By MARY GAGLER, SEPT. 2017
A solo exhibition at DAVID&SCHWEITZER Contemporary this October features recent large-scale works by New York painter Lizbeth Mitty. From urban ruins to chandeliers and carousels, Mitty navigates hope and decadence as she captures emblems of the carefree in their decline. Her Stemming from a childhood reverie out her window in Queens of an apocalyptic Disneyland assembled from elevated subways and distant city lights, her paintings reflect her perceptions of a certain "wow" factor in the visual world. I sat down with Mitty in her Red Hook studio to discuss little bathrooms, the end of the world, and everything in between.
Mary Gagler: Who are some of your early influences?
Lizbeth Mitty: In the 70’s, my teacher was Malcolm Morley, an acclaimed photorealist painter and a really interesting and scary character. In fact, literally everybody dropped the class [at SUNY Stony Brook] except me. I had to do a lot of my painting at home and bring it to him, as I could not necessarily paint around him. But I felt challenged, and I went and produced a lot of work. He talked about Cezanne all the time, and that really rang a bell with me. I used to cut high school to hang out [with] the Cezanne paintings in MoMA. The structure in Cezanne’s work is deeply ingrained in my whole mindset when I work: the idea that every part of the painting is as important as every other part, and the way you can break down a landscape or any subject into patches of color and tonality.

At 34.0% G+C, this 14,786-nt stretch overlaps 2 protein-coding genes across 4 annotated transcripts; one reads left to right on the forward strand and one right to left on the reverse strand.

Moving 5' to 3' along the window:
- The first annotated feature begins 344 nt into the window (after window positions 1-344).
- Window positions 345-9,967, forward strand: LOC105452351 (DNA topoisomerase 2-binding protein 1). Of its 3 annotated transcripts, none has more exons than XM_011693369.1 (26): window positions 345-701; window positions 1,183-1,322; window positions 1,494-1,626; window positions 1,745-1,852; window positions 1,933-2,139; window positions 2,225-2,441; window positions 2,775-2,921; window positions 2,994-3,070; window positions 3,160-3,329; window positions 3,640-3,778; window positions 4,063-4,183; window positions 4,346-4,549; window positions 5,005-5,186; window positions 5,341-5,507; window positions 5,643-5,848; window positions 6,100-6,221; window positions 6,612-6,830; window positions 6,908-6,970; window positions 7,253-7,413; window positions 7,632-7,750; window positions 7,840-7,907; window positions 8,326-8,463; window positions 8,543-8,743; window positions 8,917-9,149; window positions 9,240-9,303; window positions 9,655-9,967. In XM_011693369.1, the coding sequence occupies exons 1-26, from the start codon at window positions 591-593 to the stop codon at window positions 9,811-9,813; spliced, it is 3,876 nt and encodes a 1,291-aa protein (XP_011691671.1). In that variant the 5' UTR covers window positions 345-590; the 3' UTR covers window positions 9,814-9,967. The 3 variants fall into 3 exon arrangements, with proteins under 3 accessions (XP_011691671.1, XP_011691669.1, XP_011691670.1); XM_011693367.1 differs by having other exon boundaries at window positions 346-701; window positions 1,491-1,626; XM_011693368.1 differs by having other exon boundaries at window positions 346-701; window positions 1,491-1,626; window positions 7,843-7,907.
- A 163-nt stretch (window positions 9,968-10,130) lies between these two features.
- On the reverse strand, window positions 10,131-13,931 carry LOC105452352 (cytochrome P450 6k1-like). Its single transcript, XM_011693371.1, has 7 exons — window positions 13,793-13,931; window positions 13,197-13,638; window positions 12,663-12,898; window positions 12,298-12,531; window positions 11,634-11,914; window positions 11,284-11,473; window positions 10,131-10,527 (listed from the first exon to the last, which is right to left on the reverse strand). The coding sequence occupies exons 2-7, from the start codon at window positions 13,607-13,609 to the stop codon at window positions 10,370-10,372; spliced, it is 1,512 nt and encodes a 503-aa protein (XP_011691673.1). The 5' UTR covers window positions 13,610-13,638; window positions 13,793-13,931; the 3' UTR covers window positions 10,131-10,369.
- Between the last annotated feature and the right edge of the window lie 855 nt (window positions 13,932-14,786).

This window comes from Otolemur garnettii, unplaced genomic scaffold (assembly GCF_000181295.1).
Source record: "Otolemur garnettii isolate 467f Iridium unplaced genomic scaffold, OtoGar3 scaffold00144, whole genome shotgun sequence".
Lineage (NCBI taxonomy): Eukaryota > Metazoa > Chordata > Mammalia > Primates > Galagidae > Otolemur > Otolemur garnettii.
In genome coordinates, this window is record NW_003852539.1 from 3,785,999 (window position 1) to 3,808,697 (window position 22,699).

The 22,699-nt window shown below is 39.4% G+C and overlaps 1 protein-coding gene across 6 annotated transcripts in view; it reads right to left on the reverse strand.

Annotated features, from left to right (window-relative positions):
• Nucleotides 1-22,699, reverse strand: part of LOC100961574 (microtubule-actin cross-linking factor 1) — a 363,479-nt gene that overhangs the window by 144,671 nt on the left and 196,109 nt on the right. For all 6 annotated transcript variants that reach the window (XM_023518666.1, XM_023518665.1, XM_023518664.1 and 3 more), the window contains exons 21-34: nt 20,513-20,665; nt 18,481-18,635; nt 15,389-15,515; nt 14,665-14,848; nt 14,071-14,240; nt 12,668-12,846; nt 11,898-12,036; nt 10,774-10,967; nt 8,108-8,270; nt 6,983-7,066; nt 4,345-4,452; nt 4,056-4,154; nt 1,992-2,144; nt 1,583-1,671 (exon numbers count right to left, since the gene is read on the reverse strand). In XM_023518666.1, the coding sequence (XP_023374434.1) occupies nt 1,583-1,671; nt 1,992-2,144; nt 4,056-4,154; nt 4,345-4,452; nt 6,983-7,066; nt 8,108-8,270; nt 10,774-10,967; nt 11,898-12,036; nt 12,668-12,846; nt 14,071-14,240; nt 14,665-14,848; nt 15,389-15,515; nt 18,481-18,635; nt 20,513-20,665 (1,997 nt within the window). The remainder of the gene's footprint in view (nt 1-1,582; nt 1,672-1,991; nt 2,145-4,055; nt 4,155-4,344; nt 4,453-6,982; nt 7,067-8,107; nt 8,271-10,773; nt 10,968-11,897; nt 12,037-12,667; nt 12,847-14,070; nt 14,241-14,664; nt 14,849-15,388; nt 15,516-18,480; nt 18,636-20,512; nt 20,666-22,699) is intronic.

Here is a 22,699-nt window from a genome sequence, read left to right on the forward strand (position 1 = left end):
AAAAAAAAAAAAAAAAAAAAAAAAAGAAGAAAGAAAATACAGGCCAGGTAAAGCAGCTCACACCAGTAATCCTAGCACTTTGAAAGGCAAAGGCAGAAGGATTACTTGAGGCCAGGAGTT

MG: Describe an early scene of art-making to me.
LM: I always did art because my family were pretty much all artists. It was what I did as a kid: hang out in the basement with my father, an inventor, and [with] one of my brothers who painted. But early on I wanted to write. I was an avid reader from the time I was about 14, and that's what I first wanted to do. But the other thing, the painting just took over.
MG: Do you think that you tell stories with your paintings now?
LM: I mean, every painting tells some kind of story. But the language of color and abstraction is pretty real. When you're working on a painting, you really go into another zone. While that's happening, everything that's on your mind or on the edge of your mind feeds in. I always feel like I am surrounded by people that aren't there when I am in the studio: people who've passed away that have been important to me, or [people] who have talked to me about art and the words just keep going through my head. Then it becomes subliminal, and it all kind of melts into the painting.
MG: Is there something you’re explicitly thinking while you’re painting?
LM: When I paint, I think: "Oh, that's pretty! That's really pretty!" Of course it’s not completely pretty; it’s bleak. It’s a beautiful sadness, a beautiful apocalypse. The apocalyptic thing has always been there, but it’s not because I am saying I want to paint the apocalypse. It’s probably just because I grew up in Queens, and I had the kind of childhood where you are surrounded by industrial things and subways and things that are not very natural. Mine was a city kind of upbringing but not a posh upper-class one.